The primary goals of this study are to investigate turbulent combustion dynamics in high Mach number flows and to understand the influence of turbulence on the high-speed combustion phenomena. To conduct this unprecedented experimental investigation, an arc-heated hypersonic wind tunnel facility with 1-second test time is used for generating high Mach number (Mach 4.5, 6 and 9) and high-enthalpy flows of total temperature up to 3,500 K. An integrated model scramjet is installed in the test section of the hypersonic tunnel for experimental investigations in well-defined flows.
The freestream turbulence is manipulated using various combinations of meshes and a turbulence damper (a component enforcing slow flow expansion and rapid contraction). It is well known that fine meshes can break large-scale flow structures into small-scale structures to facilitate turbulence dissipation. In addition, the contraction component (turbulence damper) is designed to accelerate gas mixtures toward sonic point at the C/D nozzle throat while dampening the streamwise velocity fluctuations. The turbulence levels in flows are measured qualitatively and quantitatively using Rayleigh scattering and Pitot probe, respectively.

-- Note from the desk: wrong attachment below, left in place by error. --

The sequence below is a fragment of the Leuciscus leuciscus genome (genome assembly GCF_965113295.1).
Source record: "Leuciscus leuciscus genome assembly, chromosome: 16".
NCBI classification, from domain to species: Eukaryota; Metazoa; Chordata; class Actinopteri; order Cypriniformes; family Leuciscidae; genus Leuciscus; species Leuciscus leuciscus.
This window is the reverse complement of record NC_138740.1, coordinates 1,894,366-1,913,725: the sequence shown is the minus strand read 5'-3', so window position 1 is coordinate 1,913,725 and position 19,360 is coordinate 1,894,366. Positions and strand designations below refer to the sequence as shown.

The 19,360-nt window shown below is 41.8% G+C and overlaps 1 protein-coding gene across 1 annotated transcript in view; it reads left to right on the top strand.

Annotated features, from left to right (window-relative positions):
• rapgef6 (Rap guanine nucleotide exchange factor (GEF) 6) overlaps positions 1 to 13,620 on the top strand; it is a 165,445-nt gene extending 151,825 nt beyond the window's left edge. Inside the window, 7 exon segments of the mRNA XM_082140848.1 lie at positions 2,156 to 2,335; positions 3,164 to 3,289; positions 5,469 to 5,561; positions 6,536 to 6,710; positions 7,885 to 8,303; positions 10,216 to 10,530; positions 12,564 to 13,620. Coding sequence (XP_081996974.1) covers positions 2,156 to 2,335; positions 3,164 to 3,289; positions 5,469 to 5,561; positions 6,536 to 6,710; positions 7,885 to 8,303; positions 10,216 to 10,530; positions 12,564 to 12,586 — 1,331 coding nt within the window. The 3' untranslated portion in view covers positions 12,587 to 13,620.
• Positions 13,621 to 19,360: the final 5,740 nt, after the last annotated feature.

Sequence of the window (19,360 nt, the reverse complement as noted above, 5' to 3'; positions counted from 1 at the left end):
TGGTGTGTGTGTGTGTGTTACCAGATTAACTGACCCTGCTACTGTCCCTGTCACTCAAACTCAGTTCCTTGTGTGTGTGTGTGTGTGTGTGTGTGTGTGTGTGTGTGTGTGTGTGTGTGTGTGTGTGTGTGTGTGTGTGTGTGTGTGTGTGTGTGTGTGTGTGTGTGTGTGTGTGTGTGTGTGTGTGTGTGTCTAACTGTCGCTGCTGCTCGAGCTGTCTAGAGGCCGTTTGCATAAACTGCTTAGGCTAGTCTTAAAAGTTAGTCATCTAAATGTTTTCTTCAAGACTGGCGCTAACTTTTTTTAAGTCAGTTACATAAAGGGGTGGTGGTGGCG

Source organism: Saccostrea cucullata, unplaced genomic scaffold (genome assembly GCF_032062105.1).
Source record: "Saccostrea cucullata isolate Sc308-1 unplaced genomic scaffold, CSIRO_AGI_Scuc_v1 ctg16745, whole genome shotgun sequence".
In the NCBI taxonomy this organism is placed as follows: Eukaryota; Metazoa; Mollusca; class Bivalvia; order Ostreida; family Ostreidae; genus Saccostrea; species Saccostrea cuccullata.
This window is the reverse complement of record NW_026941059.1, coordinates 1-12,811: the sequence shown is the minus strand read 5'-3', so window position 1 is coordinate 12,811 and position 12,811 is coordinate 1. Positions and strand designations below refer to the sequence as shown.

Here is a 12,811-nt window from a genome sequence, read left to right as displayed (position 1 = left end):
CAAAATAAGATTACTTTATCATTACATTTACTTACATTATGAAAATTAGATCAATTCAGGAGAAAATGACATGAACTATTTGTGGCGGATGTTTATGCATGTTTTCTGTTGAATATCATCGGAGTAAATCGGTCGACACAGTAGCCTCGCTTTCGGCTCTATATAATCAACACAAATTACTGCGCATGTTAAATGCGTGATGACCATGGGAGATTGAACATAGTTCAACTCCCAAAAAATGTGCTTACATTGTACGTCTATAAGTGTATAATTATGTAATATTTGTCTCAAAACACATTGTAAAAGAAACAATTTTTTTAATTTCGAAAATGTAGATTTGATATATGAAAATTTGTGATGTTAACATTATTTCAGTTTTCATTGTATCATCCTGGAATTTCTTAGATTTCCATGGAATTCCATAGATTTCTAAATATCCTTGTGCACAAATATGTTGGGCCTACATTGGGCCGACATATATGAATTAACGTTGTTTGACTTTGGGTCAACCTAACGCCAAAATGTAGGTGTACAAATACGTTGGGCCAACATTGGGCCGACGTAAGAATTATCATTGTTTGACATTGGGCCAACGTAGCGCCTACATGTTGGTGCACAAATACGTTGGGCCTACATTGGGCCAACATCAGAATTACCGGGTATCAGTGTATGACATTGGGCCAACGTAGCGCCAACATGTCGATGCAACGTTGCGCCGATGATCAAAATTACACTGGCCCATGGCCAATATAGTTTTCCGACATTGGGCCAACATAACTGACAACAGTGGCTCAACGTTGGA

Flow field visualizations in a model scramjet are conducted in room temperature flows at different turbulence levels using CO2-seeded Rayleigh scattering method. The three-dimensional flow structures are acquired by scanning the two-dimensional laser sheet for Rayleigh scattering over the entire scramjet flow volume. Flow structures visualized using this novel technique depict that the jet-induced secondary flows significantly affect the subsequent flow structures. In addition, it is obvious that the increased turbulence level in freestream triggers earlier boundary layer transition and separation. Although these investigations on the 3D flow structures in the model scramjet are conducted in low-enthalpy flows, numerous important insights on the rather generic flow behaviors that will appear also in high-enthalpy flows are provided with various turbulent levels and inlet geometries.
Planar laser induced fluorescence (PLIF) method is used as the most important tool for investigating the turbulent flame in supersonic flows. Ethylene (C2H4) is directly injected into the model scramjet under various freestream turbulence conditions. The effects of the freestream turbulence, inlet geometries, and other flow properties including total pressure/temperature are studied.